SOS is the international Morse code distress signal (three dots, three dashes, and three dots, all run together without letter spacing). It became the worldwide standard under the second International Radiotelegraphic Convention, which became effective on July 1, 1908.
Here are some SOS fun facts:
The SOS letters are simply a convenient and distinctive combination and are not an abbreviation, although they have been popularly held to stand for such phrases as "Save Our Ship," "Save Our Souls" or "Send Out Succour".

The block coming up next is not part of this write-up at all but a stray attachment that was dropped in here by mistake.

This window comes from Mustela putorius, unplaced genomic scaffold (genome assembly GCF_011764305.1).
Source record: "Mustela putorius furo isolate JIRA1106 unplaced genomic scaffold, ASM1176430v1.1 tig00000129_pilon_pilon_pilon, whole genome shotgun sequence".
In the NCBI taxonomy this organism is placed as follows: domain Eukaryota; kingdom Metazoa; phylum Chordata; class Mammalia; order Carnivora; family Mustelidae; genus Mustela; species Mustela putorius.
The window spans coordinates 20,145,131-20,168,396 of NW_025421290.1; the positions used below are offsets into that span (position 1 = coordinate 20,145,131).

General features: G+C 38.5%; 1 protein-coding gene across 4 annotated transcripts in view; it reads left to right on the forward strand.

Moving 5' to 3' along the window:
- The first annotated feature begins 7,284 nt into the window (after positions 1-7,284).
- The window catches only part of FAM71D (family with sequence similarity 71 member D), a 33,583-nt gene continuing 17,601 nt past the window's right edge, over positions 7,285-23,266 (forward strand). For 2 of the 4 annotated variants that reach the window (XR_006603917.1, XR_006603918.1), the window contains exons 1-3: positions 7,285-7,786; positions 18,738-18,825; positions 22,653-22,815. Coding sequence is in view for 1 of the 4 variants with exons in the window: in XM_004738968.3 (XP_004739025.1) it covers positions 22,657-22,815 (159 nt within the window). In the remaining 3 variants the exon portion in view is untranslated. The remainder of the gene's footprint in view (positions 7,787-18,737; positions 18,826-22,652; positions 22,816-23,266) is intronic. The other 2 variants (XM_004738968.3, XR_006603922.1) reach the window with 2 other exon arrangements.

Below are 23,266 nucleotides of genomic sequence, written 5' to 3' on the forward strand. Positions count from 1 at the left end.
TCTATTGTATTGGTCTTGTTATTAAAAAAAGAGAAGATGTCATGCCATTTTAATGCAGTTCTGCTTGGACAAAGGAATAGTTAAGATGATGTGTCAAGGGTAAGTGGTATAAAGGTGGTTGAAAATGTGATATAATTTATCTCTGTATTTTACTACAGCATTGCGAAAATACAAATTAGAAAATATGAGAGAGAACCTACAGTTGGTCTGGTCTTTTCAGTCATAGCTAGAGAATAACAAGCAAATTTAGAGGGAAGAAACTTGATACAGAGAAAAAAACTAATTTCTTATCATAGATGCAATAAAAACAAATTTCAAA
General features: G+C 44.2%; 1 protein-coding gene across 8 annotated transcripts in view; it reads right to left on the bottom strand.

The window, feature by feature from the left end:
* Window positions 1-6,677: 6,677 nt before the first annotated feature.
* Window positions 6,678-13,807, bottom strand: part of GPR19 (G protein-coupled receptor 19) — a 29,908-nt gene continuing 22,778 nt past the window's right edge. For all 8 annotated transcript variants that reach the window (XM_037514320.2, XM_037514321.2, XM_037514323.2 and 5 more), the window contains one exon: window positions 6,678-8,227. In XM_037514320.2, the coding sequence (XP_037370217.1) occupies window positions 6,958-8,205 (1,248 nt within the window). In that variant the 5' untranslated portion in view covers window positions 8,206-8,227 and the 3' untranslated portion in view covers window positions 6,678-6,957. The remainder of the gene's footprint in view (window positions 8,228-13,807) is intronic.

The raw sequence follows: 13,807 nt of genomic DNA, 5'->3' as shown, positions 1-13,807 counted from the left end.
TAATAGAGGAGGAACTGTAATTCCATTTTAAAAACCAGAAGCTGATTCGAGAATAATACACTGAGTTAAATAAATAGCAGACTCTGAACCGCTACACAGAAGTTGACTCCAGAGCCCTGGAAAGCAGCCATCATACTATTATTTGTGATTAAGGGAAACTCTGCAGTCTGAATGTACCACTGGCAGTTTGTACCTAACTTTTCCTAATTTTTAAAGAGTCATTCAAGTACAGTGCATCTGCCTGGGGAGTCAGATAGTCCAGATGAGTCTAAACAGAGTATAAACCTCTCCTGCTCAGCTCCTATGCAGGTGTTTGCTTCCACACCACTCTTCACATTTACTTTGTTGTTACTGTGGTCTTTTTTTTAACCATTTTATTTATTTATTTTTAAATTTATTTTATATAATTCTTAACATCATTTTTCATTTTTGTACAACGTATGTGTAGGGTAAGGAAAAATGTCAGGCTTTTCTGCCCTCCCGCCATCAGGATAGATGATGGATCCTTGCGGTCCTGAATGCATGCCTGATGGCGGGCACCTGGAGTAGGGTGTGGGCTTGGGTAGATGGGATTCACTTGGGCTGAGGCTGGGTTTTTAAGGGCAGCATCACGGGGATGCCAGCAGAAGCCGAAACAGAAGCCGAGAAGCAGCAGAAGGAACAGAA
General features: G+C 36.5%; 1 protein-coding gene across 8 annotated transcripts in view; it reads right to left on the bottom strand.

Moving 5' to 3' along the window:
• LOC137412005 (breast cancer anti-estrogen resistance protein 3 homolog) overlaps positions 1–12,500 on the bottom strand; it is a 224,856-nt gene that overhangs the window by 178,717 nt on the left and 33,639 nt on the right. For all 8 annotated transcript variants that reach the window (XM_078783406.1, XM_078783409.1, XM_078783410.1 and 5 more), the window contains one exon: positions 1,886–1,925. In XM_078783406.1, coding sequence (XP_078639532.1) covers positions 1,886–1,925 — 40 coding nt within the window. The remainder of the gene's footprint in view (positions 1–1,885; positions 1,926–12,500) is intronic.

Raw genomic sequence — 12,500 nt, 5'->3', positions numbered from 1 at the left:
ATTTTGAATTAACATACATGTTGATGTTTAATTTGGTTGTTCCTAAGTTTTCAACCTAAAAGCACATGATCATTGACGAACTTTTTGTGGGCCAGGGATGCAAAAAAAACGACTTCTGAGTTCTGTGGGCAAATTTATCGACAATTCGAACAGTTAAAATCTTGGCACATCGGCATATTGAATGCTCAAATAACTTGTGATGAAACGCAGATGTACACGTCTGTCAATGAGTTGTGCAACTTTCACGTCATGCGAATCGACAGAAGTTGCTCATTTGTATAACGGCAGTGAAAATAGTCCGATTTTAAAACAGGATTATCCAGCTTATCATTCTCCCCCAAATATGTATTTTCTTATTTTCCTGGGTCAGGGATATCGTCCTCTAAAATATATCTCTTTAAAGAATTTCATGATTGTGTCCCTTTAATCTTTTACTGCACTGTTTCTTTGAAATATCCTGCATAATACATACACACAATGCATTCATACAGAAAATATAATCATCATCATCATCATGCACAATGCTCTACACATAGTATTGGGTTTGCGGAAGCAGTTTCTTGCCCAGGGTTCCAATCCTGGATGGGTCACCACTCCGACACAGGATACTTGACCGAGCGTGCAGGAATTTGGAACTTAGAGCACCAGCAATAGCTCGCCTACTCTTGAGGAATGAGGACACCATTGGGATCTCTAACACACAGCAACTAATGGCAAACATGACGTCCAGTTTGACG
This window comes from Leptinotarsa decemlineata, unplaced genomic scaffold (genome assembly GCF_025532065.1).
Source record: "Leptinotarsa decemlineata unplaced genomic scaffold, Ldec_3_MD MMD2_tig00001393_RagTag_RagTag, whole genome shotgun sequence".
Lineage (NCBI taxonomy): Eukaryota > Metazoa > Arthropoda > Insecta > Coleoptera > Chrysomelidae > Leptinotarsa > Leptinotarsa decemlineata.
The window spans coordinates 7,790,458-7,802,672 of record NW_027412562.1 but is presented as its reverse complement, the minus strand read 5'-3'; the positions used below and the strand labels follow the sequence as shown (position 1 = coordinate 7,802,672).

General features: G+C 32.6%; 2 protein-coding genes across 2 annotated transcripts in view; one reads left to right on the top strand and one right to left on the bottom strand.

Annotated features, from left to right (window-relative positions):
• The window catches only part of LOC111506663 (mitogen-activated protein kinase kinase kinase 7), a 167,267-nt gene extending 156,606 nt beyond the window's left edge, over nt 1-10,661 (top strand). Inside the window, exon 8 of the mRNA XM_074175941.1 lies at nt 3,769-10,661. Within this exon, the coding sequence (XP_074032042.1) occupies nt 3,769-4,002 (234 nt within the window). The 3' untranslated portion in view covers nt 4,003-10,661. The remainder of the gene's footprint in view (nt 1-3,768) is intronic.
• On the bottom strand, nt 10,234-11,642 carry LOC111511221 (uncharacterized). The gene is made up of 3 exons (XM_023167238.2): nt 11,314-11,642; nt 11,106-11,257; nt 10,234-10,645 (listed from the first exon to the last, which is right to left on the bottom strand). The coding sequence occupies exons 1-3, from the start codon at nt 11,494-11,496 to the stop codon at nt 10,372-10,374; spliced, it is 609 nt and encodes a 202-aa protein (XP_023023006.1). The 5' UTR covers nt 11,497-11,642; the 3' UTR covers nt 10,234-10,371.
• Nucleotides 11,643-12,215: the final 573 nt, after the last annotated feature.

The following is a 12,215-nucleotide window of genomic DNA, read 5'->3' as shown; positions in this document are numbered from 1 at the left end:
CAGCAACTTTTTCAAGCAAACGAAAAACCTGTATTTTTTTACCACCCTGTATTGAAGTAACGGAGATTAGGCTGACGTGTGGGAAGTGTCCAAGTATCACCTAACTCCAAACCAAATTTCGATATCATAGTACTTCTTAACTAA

In 1917 San Francisco aluminium pot salesman Ed Cox, invented a pre-soaped pad with which to clean pots. As a way of introducing himself to potential new customers, Cox made the soap incrusted steel-wool pads as a calling card. These pads quickly became more popular than his pots and pans, so he gave up selling pots and concentrated on manufacturing the cleaning product. They still did not have a name until his wife came up with a solution - she had called them S.O.S pads in her kitchen, meaning "Save Our Saucepans."S.O.S.
by ABBA is the only Top 20 hits in history in which the title of the song and the name of the artist are both palindromes - they spell the same thing forward and backward.